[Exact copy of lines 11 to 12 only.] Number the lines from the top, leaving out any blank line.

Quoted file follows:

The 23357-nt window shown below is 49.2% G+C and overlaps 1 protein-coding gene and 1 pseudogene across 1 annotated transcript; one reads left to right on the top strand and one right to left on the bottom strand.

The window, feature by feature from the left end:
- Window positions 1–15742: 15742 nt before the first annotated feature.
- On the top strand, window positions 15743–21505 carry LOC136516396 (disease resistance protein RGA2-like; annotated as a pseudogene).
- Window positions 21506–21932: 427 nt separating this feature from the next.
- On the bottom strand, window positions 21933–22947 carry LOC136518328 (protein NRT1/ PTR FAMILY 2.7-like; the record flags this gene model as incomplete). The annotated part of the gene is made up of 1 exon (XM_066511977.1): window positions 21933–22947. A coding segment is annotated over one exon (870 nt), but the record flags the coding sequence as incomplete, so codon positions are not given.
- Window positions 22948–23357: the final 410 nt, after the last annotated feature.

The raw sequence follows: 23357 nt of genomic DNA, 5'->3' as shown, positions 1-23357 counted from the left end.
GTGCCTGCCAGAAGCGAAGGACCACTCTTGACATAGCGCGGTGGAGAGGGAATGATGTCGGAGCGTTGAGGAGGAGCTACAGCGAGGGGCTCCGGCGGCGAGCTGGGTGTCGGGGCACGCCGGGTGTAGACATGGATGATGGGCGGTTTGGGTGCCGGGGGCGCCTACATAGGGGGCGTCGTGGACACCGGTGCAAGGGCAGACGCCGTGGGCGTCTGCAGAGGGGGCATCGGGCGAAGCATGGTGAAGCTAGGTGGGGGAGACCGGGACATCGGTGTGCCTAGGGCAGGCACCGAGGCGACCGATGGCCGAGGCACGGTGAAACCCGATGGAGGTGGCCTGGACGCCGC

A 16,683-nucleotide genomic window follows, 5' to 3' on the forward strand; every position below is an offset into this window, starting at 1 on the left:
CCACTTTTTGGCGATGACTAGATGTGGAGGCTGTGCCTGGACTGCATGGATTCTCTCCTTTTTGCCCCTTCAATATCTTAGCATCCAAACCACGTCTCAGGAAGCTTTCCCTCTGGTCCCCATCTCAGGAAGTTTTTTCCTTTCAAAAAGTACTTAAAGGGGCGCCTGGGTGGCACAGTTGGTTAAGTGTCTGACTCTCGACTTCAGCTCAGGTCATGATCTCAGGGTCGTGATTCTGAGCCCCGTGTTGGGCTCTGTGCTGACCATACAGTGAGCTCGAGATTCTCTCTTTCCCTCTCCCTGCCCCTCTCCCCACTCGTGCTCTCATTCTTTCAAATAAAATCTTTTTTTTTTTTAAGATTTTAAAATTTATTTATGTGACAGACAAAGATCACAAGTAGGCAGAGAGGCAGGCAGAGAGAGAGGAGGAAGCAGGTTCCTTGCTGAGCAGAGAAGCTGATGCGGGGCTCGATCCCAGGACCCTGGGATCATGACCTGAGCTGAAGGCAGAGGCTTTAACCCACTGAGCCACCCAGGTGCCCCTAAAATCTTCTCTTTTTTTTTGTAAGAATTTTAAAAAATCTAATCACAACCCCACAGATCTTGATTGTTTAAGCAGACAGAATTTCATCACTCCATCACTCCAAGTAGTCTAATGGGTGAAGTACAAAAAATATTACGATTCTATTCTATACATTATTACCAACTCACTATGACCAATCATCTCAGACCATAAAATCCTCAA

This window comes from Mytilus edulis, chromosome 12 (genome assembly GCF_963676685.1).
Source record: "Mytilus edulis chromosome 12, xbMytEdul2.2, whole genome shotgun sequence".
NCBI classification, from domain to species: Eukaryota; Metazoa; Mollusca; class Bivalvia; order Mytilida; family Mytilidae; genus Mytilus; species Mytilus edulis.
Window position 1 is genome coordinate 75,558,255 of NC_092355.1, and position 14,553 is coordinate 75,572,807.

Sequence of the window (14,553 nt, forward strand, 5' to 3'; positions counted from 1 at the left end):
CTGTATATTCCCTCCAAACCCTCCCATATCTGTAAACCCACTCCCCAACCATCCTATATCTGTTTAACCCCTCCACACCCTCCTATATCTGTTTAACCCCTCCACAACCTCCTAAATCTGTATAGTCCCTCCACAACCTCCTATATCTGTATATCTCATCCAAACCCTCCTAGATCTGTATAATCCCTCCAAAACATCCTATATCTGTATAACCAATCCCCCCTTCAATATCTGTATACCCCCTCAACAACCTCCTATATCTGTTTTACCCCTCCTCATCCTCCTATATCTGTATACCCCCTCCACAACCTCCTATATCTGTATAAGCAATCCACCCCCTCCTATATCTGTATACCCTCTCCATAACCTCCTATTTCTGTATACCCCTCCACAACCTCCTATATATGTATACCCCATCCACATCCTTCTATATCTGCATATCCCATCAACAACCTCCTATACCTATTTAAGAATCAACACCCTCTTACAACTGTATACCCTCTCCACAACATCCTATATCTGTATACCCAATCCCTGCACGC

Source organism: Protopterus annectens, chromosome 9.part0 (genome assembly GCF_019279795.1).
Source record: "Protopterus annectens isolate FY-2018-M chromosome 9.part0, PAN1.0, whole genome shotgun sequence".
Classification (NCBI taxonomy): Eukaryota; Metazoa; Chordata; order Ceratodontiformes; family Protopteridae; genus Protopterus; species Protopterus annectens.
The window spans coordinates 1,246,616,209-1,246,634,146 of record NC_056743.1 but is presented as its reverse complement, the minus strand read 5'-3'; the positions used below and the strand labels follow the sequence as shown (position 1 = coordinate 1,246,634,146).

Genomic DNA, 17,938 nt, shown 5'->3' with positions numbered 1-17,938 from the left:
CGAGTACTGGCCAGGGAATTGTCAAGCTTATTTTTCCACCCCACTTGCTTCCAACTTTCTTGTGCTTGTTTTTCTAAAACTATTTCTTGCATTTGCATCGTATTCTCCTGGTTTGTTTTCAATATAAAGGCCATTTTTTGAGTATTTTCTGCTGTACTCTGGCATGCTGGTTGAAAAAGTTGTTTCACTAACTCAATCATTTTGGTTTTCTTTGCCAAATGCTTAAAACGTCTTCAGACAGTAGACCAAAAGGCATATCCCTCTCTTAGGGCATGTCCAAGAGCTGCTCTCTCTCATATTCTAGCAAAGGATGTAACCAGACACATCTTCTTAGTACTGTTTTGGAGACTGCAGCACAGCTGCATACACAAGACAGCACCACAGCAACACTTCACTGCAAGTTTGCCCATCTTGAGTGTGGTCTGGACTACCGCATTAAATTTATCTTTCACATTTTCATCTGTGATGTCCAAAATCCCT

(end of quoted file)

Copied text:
CCACTTTTTGGCGATGACTAGATGTGGAGGCTGTGCCTGGACTGCATGGATTCTCTCCTTTTTGCCCCTTCAATATCTTAGCATCCAAACCACGTCTCAGGAAGCTTTCCCTCTGGTCCCCATCTCAGGAAGTTTTTTCCTTTCAAAAAGTACTTAAAGGGGCGCCTGGGTGGCACAGTTGGTTAAGTGTCTGACTCTCGACTTCAGCTCAGGTCATGATCTCAGGGTCGTGATTCTGAGCCCCGTGTTGGGCTCTGTGCTGACCATACAGTGAGCTCGAGATTCTCTCTTTCCCTCTCCCTGCCCCTCTCCCCACTCGTGCTCTCATTCTTTCAAATAAAATCTTTTTTTTTTTTAAGATTTTAAAATTTATTTATGTGACAGACAAAGATCACAAGTAGGCAGAGAGGCAGGCAGAGAGAGAGGAGGAAGCAGGTTCCTTGCTGAGCAGAGAAGCTGATGCGGGGCTCGATCCCAGGACCCTGGGATCATGACCTGAGCTGAAGGCAGAGGCTTTAACCCACTGAGCCACCCAGGTGCCCCTAAAATCTTCTCTTTTTTTTTGTAAGAATTTTAAAAAATCTAATCACAACCCCACAGATCTTGATTGTTTAAGCAGACAGAATTTCATCACTCCATCACTCCAAGTAGTCTAATGGGTGAAGTACAAAAAATATTACGATTCTATTCTATACATTATTACCAACTCACTATGACCAATCATCTCAGACCATAAAATCCTCAA

This window comes from Mytilus edulis, chromosome 12 (genome assembly GCF_963676685.1).